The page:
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Arch Biochem Biophys. 2003 Sep 1;417(1):77-80.

Oral administration of 1,25-dihydroxyvitamin D3 completely protects NOD mice from insulin-dependent diabetes mellitus.

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Department of Biochemistry, University of Wisconsin-Madison, Madison, WI 53706, USA.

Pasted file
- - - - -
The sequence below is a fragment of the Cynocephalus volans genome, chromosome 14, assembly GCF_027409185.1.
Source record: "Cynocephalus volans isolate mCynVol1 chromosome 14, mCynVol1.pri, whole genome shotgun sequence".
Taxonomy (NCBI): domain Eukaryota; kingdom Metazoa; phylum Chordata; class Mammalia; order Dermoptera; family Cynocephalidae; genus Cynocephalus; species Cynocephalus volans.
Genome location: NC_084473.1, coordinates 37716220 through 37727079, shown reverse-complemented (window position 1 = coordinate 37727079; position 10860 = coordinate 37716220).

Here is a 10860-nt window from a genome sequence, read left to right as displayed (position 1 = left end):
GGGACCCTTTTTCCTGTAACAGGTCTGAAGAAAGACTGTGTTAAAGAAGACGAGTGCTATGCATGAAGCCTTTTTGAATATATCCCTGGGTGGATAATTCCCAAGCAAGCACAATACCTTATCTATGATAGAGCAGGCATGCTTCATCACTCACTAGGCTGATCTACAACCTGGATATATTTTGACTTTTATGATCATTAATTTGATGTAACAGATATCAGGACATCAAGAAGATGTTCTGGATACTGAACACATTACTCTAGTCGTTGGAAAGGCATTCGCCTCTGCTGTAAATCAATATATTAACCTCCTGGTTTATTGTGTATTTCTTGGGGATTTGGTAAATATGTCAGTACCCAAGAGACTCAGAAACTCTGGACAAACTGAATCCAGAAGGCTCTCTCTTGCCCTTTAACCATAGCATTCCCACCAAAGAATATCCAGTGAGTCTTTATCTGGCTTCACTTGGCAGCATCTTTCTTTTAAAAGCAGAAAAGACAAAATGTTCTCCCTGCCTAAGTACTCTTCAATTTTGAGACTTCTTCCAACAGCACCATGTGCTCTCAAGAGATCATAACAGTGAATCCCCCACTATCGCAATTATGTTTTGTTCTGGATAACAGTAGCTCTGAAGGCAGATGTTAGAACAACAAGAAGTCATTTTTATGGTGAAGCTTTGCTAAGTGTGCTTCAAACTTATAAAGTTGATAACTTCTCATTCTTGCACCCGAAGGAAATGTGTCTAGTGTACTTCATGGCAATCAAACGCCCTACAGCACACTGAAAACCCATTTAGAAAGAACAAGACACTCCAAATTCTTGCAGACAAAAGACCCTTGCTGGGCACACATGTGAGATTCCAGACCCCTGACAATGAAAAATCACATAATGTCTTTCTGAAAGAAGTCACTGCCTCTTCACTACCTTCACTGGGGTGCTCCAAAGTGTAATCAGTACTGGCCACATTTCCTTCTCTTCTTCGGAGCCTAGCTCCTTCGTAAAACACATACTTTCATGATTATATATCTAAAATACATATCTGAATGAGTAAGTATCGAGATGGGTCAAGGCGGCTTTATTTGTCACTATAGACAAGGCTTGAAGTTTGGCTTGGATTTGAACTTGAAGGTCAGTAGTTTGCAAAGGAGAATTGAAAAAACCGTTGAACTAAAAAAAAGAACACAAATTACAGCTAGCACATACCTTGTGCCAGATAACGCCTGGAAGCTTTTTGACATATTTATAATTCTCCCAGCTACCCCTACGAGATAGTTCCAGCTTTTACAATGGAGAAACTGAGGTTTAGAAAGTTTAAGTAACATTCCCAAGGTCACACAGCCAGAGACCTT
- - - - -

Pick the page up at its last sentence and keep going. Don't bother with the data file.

1,25-dihydroxyvitamin D(3) (1,25(OH)(2)D(3)), the biologically active form of vitamin D, is widely recognized as a modulator of the immune system as well as a regulator of mineral metabolism. The objective of this study was to determine the effects of vitamin D status and treatment with 1,25(OH)(2)D(3) on diabetes onset in non-obese diabetic (NOD) mice, a murine model of human type I diabetes. We have found that vitamin D-deficiency increases the incidence of diabetes in female mice from 46% (n=13) to 88% (n=8) and from 0% (n=10) to 44% (n=9) in male mice as of 200 days of age when compared to vitamin D-sufficient animals. Addition of 50 ng of 1,25(OH)(2)D(3)/day to the diet prevented disease onset as of 200 days and caused a significant rise in serum calcium levels, regardless of gender or vitamin D status. Our results indicate that vitamin D status is a determining factor of disease susceptibility and oral administration of 1,25(OH)(2)D(3) prevents diabetes onset in NOD mice through 200 days of age.

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